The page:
We will meet at Starbucks at 8:30 am on 4/26/17:1123 12th St/L St., Sacramento, CA 95814 ($12/day early bird parking next door on 12th St. near Hyatt Regency).
We will meet there and then walk over to the meeting together. Mark Graham is the designated speaker all others will state name and that they oppose SB649.
If you live outside of California
We still need your help! Please make calls and use the *67 numbers before dialing so your number comes up as ‘private’. We need as many people as possible making calls and showing up at the hearing!
See Phone Numbers Below. Click on Senator’s Name to email.
SenatorMike McGuire (Chair) – 2nd Senate Dist — North Coast/North Bay,
State Capitol Rm. 2048, email via website portal, Phone: (916) 651-4037
Points to help you draft letters, make calls and/or give testimony at the hearing, provided are some sound bites for you to give to the Governance& Finance Committee:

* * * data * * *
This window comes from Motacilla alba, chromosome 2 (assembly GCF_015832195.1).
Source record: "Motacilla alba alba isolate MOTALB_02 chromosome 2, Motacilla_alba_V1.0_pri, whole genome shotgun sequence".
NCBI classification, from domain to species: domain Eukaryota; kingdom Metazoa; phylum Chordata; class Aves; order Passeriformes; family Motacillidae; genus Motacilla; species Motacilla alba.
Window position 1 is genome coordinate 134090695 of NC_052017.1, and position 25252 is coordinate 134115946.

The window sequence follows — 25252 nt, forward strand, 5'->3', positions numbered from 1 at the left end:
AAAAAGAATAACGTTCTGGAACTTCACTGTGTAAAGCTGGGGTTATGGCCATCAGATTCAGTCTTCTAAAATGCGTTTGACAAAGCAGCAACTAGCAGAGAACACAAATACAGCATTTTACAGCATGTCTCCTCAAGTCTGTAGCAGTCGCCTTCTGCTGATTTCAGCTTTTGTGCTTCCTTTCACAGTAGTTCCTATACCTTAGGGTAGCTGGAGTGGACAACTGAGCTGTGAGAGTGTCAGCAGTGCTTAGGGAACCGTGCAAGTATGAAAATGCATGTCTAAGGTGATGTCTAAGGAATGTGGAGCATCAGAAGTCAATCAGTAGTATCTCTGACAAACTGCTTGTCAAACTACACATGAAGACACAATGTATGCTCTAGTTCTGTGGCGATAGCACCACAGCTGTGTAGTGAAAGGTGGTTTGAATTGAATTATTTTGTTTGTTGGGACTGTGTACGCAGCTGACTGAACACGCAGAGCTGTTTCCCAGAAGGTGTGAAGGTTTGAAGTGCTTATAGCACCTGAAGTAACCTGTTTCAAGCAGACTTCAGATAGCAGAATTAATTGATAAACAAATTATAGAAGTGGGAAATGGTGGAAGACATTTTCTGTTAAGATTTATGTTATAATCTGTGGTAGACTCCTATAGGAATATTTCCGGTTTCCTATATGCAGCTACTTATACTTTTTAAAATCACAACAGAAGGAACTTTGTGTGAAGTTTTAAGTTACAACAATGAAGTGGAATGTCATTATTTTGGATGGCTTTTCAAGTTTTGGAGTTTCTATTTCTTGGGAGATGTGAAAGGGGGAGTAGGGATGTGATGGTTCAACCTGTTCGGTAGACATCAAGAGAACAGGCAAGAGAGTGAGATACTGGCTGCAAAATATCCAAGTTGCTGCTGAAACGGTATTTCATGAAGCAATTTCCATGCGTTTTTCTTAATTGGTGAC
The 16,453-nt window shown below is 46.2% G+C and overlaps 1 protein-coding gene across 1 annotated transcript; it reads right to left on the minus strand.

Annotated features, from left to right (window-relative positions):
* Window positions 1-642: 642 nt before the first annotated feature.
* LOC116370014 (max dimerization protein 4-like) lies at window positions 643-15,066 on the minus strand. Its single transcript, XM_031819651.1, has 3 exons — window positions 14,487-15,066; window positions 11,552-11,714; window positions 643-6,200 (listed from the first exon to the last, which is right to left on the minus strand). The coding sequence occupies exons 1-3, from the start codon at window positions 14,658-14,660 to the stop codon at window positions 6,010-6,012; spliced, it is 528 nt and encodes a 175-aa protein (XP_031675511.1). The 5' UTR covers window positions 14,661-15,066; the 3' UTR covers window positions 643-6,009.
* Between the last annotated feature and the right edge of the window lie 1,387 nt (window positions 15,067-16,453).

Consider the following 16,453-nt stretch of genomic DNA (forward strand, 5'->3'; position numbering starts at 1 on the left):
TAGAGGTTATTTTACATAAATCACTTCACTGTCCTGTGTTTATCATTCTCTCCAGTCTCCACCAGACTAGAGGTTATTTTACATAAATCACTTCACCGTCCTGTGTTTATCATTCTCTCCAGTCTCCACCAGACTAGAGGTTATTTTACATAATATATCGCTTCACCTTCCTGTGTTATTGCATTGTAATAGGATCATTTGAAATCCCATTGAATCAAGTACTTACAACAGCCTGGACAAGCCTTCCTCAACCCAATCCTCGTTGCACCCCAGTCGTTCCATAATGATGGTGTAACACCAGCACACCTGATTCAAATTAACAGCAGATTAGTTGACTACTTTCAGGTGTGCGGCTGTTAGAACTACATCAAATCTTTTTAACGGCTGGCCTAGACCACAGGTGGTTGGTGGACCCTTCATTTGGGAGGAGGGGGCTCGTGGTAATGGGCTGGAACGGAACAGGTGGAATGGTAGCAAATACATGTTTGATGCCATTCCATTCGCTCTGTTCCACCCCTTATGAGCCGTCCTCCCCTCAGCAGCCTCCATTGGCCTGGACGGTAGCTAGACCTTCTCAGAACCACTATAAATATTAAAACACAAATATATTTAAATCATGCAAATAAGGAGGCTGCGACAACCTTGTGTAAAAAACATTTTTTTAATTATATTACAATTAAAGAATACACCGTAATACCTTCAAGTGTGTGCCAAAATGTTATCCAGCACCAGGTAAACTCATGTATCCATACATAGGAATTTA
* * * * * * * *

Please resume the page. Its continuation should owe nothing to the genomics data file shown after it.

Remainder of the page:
Taking away property rights will result in lowered property value
Lowered property value will then lead to lowered property tax revenues
US NTP $25 million dollar study proved RF emissions from cellphones causes DNA breaks, cancers of the brain and heart.
Over 220 international scientists have sent an appeal to the WHO that RF emissions are already out of control, and this statement was made two years ago.
Increase in health care costs due to growing health problems amongst the population
Lowered productivity at work due to negative health impacts from the increased wireless radiation exposures
Lloyd’s of London and Swiss Re, two major insurance companies of the world, will not cover medical expenses incurred due to exposure to electromagnetic radio frequency radiation (EMR) (i.e. cellphones, wifi, cell tower, antennas, DAS, IoT devices, smart meters, etc.)
Environmental devastation from loss of oxygen producing foliage due to damage of trees and vegetation from EMR exposures